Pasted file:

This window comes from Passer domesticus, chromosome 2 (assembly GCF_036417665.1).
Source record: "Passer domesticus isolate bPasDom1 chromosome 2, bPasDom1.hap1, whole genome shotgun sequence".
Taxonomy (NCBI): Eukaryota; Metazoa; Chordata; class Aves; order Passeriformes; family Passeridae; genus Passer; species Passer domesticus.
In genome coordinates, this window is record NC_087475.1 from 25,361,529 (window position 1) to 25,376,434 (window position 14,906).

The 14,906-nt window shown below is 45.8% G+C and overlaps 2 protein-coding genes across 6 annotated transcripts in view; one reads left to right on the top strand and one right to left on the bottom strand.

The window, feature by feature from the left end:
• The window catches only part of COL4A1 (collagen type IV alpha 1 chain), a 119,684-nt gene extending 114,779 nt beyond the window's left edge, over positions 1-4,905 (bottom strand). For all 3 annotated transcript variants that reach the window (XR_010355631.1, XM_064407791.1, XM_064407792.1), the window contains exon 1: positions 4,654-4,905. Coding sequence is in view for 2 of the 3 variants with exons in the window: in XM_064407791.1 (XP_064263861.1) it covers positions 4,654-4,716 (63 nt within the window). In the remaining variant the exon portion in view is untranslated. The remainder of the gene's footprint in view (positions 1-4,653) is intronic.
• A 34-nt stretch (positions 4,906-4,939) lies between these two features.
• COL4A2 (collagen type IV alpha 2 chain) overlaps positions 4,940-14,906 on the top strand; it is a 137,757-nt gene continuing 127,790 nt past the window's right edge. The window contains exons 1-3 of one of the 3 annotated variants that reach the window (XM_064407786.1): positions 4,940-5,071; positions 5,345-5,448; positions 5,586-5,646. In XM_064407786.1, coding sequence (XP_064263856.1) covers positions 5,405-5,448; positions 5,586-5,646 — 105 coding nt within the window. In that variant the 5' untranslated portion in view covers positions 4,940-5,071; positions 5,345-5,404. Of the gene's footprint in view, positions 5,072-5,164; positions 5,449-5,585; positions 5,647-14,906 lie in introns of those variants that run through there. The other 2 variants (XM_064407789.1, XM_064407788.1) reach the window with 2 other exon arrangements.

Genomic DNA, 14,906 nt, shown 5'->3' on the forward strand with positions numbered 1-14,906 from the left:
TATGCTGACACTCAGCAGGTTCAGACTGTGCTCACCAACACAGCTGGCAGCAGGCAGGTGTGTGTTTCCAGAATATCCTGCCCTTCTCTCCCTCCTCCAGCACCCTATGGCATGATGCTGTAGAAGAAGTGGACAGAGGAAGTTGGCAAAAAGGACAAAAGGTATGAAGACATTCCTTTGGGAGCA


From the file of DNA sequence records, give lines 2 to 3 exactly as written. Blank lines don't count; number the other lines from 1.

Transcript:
Source record: "Passer domesticus isolate bPasDom1 chromosome 2, bPasDom1.hap1, whole genome shotgun sequence".
Taxonomy (NCBI): Eukaryota; Metazoa; Chordata; class Aves; order Passeriformes; family Passeridae; genus Passer; species Passer domesticus.